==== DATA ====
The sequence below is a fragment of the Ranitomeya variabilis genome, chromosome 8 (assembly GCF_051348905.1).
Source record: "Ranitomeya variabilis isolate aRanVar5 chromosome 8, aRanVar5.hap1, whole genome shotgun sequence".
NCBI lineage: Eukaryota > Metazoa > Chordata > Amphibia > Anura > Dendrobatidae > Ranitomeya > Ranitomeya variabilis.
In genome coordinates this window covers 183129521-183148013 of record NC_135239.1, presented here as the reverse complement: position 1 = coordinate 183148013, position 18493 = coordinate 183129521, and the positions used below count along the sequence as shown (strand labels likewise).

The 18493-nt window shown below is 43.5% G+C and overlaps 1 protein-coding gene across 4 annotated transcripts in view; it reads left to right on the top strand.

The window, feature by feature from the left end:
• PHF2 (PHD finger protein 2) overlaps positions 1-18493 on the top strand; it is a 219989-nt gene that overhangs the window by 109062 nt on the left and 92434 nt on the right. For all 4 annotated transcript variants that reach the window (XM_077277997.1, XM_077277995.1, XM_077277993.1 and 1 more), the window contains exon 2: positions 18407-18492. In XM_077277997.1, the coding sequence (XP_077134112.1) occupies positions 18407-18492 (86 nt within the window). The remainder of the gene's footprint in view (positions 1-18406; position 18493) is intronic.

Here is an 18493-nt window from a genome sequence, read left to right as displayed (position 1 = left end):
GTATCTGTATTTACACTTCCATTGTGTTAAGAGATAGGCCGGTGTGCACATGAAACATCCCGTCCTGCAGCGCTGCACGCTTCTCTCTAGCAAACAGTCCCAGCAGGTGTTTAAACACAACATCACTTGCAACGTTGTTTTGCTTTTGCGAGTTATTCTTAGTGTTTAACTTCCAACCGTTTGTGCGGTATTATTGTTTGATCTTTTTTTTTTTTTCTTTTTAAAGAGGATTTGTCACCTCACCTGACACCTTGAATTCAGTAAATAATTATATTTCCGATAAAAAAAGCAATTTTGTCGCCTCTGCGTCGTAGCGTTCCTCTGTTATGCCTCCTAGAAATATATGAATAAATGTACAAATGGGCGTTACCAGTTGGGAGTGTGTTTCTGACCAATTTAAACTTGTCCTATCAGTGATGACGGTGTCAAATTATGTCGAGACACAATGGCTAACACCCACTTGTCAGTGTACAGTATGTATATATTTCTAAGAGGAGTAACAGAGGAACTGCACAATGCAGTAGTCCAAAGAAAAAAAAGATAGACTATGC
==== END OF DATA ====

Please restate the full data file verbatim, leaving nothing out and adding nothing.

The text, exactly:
The sequence below is a fragment of the Ranitomeya variabilis genome, chromosome 8 (assembly GCF_051348905.1).
Source record: "Ranitomeya variabilis isolate aRanVar5 chromosome 8, aRanVar5.hap1, whole genome shotgun sequence".
NCBI lineage: Eukaryota > Metazoa > Chordata > Amphibia > Anura > Dendrobatidae > Ranitomeya > Ranitomeya variabilis.
In genome coordinates this window covers 183129521-183148013 of record NC_135239.1, presented here as the reverse complement: position 1 = coordinate 183148013, position 18493 = coordinate 183129521, and the positions used below count along the sequence as shown (strand labels likewise).

The 18493-nt window shown below is 43.5% G+C and overlaps 1 protein-coding gene across 4 annotated transcripts in view; it reads left to right on the top strand.

The window, feature by feature from the left end:
• PHF2 (PHD finger protein 2) overlaps positions 1-18493 on the top strand; it is a 219989-nt gene that overhangs the window by 109062 nt on the left and 92434 nt on the right. For all 4 annotated transcript variants that reach the window (XM_077277997.1, XM_077277995.1, XM_077277993.1 and 1 more), the window contains exon 2: positions 18407-18492. In XM_077277997.1, the coding sequence (XP_077134112.1) occupies positions 18407-18492 (86 nt within the window). The remainder of the gene's footprint in view (positions 1-18406; position 18493) is intronic.

Here is an 18493-nt window from a genome sequence, read left to right as displayed (position 1 = left end):
GTATCTGTATTTACACTTCCATTGTGTTAAGAGATAGGCCGGTGTGCACATGAAACATCCCGTCCTGCAGCGCTGCACGCTTCTCTCTAGCAAACAGTCCCAGCAGGTGTTTAAACACAACATCACTTGCAACGTTGTTTTGCTTTTGCGAGTTATTCTTAGTGTTTAACTTCCAACCGTTTGTGCGGTATTATTGTTTGATCTTTTTTTTTTTTTCTTTTTAAAGAGGATTTGTCACCTCACCTGACACCTTGAATTCAGTAAATAATTATATTTCCGATAAAAAAAGCAATTTTGTCGCCTCTGCGTCGTAGCGTTCCTCTGTTATGCCTCCTAGAAATATATGAATAAATGTACAAATGGGCGTTACCAGTTGGGAGTGTGTTTCTGACCAATTTAAACTTGTCCTATCAGTGATGACGGTGTCAAATTATGTCGAGACACAATGGCTAACACCCACTTGTCAGTGTACAGTATGTATATATTTCTAAGAGGAGTAACAGAGGAACTGCACAATGCAGTAGTCCAAAGAAAAAAAAGATAGACTATGC